Tribute paid at funeral of Catholic murder victimThe Irish Times09 July 2001
By Michael Bradley, in Belfast
The name Ciaran Cummings will soon be forgotten by all but the friends and family of the 19-year-old shot dead in Antrim last Wednesday, the Bishop of Down and Connor, Dr Patrick Walsh, told mourners at his funeral on Saturday.
While Ciaran would become another statistic "in the long list of the victims of violence", he would always be remembered by those close to him. The bishop paid tribute to the cross-community sympathy and support the Cummings family had received since Ciaran's death.
Hundreds of people accompanied the removal of Mr Cummings's body from his home to St Joseph's Church, Antrim, where Requiem Mass was celebrated. The funeral cortege later paused briefly at Greystone roundabout where mourners had placed flowers, cards and football scarves. The burial was in Belmont Cemetery.
Mr Cummings was shot dead as he waited at the roundabout near his home for a lift to work on Wednesday morning. Two loyalist groups, the Red Hand Defenders and the Orange Volunteers, have claimed responsibility for the murder.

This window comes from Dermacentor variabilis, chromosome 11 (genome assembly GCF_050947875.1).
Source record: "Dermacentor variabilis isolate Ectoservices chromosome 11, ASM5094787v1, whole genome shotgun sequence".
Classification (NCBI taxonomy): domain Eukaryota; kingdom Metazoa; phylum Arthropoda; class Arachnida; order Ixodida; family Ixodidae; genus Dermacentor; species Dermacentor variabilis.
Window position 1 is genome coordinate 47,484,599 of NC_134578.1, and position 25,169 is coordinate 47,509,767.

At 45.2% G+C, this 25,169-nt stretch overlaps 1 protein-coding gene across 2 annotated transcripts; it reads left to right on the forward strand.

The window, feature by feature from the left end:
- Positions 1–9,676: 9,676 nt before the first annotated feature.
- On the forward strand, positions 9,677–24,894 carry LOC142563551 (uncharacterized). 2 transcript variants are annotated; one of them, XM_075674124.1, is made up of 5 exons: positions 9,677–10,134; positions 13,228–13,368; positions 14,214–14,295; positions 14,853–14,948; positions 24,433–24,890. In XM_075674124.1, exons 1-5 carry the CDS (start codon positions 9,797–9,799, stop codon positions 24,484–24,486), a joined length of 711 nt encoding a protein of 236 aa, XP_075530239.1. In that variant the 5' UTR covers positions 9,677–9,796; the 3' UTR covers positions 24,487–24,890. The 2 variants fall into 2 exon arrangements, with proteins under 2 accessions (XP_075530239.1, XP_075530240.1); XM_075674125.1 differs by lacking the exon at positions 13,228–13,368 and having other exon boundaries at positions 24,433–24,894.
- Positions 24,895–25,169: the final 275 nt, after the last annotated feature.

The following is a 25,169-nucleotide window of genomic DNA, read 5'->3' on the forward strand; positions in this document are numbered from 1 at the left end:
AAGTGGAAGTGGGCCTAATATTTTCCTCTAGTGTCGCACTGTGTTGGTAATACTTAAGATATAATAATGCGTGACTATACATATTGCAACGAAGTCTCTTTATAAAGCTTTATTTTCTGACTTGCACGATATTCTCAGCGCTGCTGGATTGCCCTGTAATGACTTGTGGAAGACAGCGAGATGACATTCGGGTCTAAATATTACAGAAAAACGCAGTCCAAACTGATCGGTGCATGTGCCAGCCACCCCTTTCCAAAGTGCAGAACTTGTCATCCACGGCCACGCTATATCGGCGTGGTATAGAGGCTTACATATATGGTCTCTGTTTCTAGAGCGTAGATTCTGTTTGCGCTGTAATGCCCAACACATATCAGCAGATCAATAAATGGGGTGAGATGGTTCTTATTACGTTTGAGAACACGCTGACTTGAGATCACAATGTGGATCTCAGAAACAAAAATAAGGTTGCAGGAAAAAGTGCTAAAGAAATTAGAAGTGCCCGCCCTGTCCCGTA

"When Ciaran left home early on Wednesday morning for his day's work, he could not have known that he was leaving home for the last time or that by midday his name would be on radio news bulletins, and by evening and the next morning in every newspaper," Bishop Walsh told the congregation.
"For a few days his name has been well known and on the lips of so many people, but after this weekend his name will soon be forgotten and Ciaran will be simply another statistic, yet another bare statistic, in the long list of victims of violence."
The bishop said Ciaran would not be forgotten by his mother, Kathleen, his father, family or girlfriend. "For you he will never be a mere statistic. He will be a name, Ciaran, your son, your brother, your boyfriend."
Commenting on community relations in the Greystone estate where the Cummingses live, the bishop said the fact that no flags were displayed in the area was "so unusual as to be almost unique".
"You, Kathleen, spoke to me in very warm and appreciative terms of these good relationships in the estate and of the genuine sympathy and support which your family were receiving from all your neighbours."
Calling Ciaran's killing "despicable", the bishop said there could be no greater crime than the murder of a fellow human being. The Cummings family carried deep and raw wounds, he said.
"Those wounds will be healed by the goodness of your neighbours and of your parish community, with your parish priest, Father Murray, but above all you will be healed as you come closer to Jesus Christ, who loves you at this moment with his unbounded compassion and love and who has called Ciaran to himself to live in that love for eternity."